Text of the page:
SEOUL, South Korea (AP) — South Korea’s main opposition presidential candidate said Friday he will strengthen military cooperation with the United States and Japan if elected to better cope with North Korea’s nuclear threat and would strive to make the North a leading foreign policy priority for the U.S. Yoon Suk Yeol has been leading […]
SKorean candidate takes tough line on NKorea nuclear program
SEOUL, South Korea (AP) — South Korea’s main opposition presidential candidate said Friday he will strengthen military cooperation with the United States and Japan if elected to better cope with North Korea’s nuclear threat and would strive to make the North a leading foreign policy priority for the U.S.
Yoon Suk Yeol has been leading public opinion surveys since becoming the conservative main opposition party’s nominee last week for next March’s election to choose the successor of current liberal President Moon Jae-in, whose single five-year term ends in May.
He is expected, however, to eventually face an extremely tight race against governing party candidate Lee Jae-myung.
Meeting with foreign media on Friday, Yoon stressed the need to boost cooperation with Washington and Japan to make up for South Korea’s relative lack of ability to monitor North Korea’s advancing nuclear program.
“At a time when North Korea refuses denuclearization, bolsters its nuclear armaments and continues provocative missile tests, it’s accepted as an obvious fact that we have to upgrade our sharing of reconnaissance and intelligence assets and military cooperation” with the U.S. and Japan, said Yoon, the People Power Party candidate.
South Korea and Japan are both key U.S. allies in East Asia and host a total of about 80,000 American troops. But their three-way cooperation has been tested in recent years over history and trade disputes between Seoul and Tokyo stemming largely from Japan’s 1910-45 colonization of the Korean Peninsula. Moon’s government once threatened to terminate a trilateral intelligence-sharing agreement amid wrangling with Japan.
Stressing the need to improve ties with Tokyo, Yoon accused the Moon government of using tensions with Japan for domestic political gain. He said foreign policy should be implemented with pragmatism that prioritizes national interests over other matters.
Lee quickly criticized Yoon, writing on Facebook that Japan’s collective mood has shifted to the right considerably in recent years and that Yoon should be careful about his comments on Japan.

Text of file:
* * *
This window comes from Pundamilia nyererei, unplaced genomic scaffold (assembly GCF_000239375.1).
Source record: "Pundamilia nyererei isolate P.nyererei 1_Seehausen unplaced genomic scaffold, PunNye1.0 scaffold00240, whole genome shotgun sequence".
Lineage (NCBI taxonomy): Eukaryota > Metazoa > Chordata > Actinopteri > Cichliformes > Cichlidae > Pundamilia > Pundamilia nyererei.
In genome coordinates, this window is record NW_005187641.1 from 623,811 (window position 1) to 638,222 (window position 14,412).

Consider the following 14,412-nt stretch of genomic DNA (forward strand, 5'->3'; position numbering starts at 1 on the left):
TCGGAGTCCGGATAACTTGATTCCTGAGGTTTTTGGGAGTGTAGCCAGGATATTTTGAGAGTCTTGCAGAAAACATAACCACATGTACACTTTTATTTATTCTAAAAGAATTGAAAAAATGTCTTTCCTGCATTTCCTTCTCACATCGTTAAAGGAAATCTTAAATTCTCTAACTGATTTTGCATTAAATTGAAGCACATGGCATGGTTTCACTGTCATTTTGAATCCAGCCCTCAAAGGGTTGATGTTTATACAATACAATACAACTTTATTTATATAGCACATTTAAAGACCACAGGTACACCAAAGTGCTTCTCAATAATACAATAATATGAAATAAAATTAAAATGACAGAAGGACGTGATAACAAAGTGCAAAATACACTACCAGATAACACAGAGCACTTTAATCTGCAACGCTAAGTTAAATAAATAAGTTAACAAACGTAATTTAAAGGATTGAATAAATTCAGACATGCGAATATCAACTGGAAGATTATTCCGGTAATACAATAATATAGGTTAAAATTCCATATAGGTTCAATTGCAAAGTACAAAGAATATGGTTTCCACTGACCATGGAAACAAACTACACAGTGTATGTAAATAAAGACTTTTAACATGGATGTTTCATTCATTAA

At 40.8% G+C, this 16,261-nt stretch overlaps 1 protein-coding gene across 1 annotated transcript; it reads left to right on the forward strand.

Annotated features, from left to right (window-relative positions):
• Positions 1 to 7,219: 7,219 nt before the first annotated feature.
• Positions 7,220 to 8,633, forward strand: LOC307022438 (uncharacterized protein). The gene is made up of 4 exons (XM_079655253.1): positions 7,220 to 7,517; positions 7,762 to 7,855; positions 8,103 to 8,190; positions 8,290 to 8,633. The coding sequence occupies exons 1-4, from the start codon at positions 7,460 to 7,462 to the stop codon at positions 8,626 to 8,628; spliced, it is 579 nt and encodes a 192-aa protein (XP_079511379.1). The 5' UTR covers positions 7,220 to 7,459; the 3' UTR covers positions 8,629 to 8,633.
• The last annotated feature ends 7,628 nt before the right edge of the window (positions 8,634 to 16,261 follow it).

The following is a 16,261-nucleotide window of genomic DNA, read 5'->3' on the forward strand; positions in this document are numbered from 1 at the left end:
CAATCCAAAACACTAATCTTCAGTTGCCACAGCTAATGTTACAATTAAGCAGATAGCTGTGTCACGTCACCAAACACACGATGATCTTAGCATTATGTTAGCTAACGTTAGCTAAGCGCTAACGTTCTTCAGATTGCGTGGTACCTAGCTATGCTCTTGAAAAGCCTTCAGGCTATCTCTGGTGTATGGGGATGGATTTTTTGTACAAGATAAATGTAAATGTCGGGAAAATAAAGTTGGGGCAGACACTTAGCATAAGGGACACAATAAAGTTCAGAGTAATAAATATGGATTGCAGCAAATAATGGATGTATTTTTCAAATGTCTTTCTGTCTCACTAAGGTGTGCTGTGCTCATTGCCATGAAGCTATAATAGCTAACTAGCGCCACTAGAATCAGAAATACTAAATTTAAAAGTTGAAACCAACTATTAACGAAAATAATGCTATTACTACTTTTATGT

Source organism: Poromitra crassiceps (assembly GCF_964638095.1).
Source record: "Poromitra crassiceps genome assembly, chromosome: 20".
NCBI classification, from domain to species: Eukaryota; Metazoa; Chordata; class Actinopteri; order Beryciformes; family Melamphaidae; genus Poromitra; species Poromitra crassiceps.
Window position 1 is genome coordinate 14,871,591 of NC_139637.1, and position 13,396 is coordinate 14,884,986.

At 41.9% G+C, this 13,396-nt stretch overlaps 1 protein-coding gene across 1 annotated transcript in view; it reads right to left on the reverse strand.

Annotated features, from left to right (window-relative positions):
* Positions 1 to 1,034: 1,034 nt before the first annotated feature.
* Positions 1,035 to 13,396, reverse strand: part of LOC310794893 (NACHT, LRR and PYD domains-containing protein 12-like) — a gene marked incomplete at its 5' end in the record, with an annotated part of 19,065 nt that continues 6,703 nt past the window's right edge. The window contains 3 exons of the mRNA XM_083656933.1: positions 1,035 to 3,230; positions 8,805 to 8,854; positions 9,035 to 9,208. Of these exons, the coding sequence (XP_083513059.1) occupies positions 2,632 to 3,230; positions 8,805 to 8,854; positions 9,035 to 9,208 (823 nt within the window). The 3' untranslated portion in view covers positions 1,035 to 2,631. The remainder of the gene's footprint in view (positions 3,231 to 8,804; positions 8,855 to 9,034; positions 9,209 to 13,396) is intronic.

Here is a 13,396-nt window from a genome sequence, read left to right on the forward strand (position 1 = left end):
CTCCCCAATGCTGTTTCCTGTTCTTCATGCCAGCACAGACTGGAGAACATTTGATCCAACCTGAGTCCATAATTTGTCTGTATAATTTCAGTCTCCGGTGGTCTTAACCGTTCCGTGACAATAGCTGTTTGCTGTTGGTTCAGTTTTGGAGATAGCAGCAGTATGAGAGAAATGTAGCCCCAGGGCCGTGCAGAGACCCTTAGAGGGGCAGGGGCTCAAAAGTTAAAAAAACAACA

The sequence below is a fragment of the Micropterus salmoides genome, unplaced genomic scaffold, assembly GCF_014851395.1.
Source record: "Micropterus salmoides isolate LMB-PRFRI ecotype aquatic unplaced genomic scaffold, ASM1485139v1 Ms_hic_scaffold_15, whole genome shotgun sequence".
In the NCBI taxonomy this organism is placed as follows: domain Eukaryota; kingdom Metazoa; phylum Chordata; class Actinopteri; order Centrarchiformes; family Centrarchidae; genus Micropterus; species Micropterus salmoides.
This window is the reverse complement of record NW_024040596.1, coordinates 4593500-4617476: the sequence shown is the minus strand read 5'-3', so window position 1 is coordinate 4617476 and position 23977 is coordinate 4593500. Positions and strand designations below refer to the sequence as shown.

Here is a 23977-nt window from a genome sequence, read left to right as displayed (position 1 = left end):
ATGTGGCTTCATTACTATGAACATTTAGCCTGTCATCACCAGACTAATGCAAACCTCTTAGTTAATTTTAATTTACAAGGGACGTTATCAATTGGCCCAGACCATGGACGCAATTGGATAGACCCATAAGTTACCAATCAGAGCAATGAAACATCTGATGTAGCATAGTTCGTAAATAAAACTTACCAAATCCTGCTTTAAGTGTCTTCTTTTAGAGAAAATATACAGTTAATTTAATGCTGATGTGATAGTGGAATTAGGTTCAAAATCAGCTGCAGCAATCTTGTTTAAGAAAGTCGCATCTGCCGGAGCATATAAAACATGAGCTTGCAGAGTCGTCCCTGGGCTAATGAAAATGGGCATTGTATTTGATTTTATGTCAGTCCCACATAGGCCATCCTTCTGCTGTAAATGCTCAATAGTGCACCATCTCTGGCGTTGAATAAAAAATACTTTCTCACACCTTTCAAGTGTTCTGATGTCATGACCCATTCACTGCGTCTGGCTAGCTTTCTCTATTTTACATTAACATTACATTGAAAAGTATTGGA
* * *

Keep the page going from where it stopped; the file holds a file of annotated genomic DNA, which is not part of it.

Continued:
Policies for pursuing North Korea’s denuclearization are likely be a leading issue in the March 9 election after Moon’s appeasement approach failed to convince the North to abandon its nuclear program, though it led to a temporary conciliatory mood between the rivals.
Lee has said he would follow an approach similar to Moon’s, and would seek exemptions from international sanctions on North Korea to allow a resumption of dormant joint cooperation projects. Yoon accused Moon of neglecting North Korean threats and said he would seek a stronger U.S. defense commitment to neutralize the North’s nuclear and missile threats.
Nuclear diplomacy between the U.S. and North Korea has been largely deadlocked since early 2019. North Korea isn’t a top priority for President Joe Biden, who faces challenges from China and Russia and mounting domestic issues.
Yoon said he would encourage the Biden administration to consider North Korea a leading priority. To do so, he said he would push strongly for North Korea’s denuclearization and present a concrete roadmap to achieve that.
Yoon’s stance could draw an angry response from North Korea, which has called previous South Korean conservative governments U.S. puppets, and avoided serious negotiations with them over its nuclear program.
The close race between Yoon and Lee will likely deepen South Korea’s already serious conservative-liberal divide. Yoon recently attacked Lee over a massive property development scandal that his supporters say involves Lee. This week, Lee used his apology for past drunken driving to take issue with Yoon’s lack of experience in party politics, saying, “I think a beginning driver is more dangerous than a driver with a drunken driving record.”
Yoon was once Moon’s prosecutor general but left the government amid disputes with Moon’s associates. Lee, a former provincial governor, has built up an image as an outspoken anti-establishment figure but faces criticism that he is a populist.
On the economy, Yoon said Friday he would ensure fair competition in markets while slamming the Moon government over soaring housing prices and its contentious income-led growth strategy. Lee has said he would fight economic inequality and introduce a universal basic income.